Beneath Adam piled the foothills, round and old and grey, sage grey, lavender grey, lilac grey, all so straggly grey--upheaved hills of aged earth and dust and stone. Hill by hill they lowered, with glaring gorges between, solitary hills and winding ranges and clustered domes, split by canyons and cleft by brushy ravines--miles and miles of foothills, reluctantly surrendering allegiance to the peaks above, moving downward as surely as the grains of their slopes, weathering and spreading at last in the sands.
Away and away flowed that grey Sahara with its specks of sage, ribbed by its ridges of dunes. Immense and unbounded it swept to its centre, the Salton Sink--bowl of the desert--a great lake of coloured silt, a ghastly, glaring stain on the earth, over which the storm clouds trailed their veils of rain, and shadows like colossal ships sailed the sandy main. Away to the southward it flowed, level and shining, at last to rise and meet the blue sky in lucent spurs of gold and white. This landmark contrasted singularly with the Salton Sink. It was the illusive and shifting line of the Superstition Mountains, where the wind sheeted the sands, and by night or day, like the changing of tides, went on with its mysterious transformation. These giant sand hills caught the sunlight through a rift in the broken clouds. And dim under the dunes showed the scalloped, dark shadows.
But these foothills and sand plains were only the edge of the desert. Beyond marched the mountain ranges. Vast, upheaved, crinkled crust of the naked earth, scored by fire, scarred by age, cracked by earthquake, and stained in the rusty reds and coloured chocolates of the iron rocks! Down to the rim of the Salton Sink sheered a ragged range. Over it centred the lowering storm clouds, grey and drab and purple, with rays of the sun filtering through, lighting the grim, dark hardness, showing the smoky gloom. And where the ridge ran down to the desert, to make the lines of the sandy lake, it resembled a shore of the river Styx.
Beyond gleamed the Chocolate Mountains, sharp in the sunshine, canyoned and blue. And still beyond them, over the valley and far, rose the myriad mountains of Arizona, dim, hazed land, mystic land, like a land of desert dreams. In the distant south, around the blunt end of the Chocolates, came a valley winding palely green, with a line following its centre, where the Rio Colorado meandered in its course to the blue waters of the Gulf. Over the shadowy shapes of mountains in haze, over the horizon of Arizona, there seemed a blank, pale wall of sky, strange to the eye. Was it the oblivion of sight, the infinitude of heaven? Piercing constant gaze at last brought to Adam the ghostly mountains of Mexico, the faintest of faint tracery of peaks, doubtful, then lost, the lonely Sonorian land.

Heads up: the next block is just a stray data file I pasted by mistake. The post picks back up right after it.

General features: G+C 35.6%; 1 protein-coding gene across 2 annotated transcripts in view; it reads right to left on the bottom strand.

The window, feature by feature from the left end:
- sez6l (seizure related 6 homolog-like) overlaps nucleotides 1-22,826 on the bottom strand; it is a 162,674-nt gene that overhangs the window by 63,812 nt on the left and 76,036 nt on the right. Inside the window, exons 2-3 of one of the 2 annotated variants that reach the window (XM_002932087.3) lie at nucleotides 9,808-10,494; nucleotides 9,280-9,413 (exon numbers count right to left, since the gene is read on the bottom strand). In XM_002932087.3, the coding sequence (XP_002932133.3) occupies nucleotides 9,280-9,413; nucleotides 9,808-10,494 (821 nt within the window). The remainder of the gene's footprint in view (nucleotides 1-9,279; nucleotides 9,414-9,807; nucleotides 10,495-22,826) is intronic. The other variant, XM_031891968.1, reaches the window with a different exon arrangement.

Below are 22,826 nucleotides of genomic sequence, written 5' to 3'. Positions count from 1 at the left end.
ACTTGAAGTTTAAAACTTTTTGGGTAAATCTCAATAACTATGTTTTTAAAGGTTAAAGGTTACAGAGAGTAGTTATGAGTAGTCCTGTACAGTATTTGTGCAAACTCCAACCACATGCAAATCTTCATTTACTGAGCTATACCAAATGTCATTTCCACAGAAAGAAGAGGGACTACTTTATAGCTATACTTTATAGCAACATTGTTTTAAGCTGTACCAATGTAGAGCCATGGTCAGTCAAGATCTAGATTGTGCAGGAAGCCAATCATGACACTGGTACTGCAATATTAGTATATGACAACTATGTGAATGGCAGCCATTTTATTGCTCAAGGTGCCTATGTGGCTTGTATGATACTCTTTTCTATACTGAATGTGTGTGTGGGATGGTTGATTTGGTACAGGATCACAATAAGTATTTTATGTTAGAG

"And that is my home!" he cried to the winds. Slow tears bathed his eyes, and, closing them, he rested his strained sight. A strange peace seemed to have stolen over him with his vision and grasp of the desert. A low, soft moan of wind in the crevices of rocks lulled his senses for the revel that was to come. He heard his burros nipping at the brush behind his back. From the heights an eagle shrilled its wild whistle of freedom and of solitude. One of the burros brayed, loud and bawling, a jarring note in a silence. Discordant sound it was, that yet brought a smile and a pang to Adam. For only yesterday--or was it long ago--what was it that had happened?
When he opened his eyes the desert under him and the infinity over him had been transfigured.
Only the full blaze of the sun! But a glory dwelt in the clouds and in the wide blue expanse of heaven. Silver-edged rents, purple ships in a golden sky, the long, fan-shaped rays of the sun, white rainbows of haze--these extended from the north across the arch to the open--a great peacefulness of light, deep and tender and blue.
Beneath lay the mirror of earth, the sun-fired ranges like chased and beaten gold, laid with shining jewels all around the resplendent desert. Mountains of porphyry marched down to the sands, rocks of bronze red burned down to the sands. The white columnar pillars of the clouds seemed reflected in the desert, slow-gliding across the lucent wastes; and the mosaic of mountain and plain had its mirage in the sky. Above and below worked the alchemy of nature, mutable and evanescent, the dying of day, the passing of life.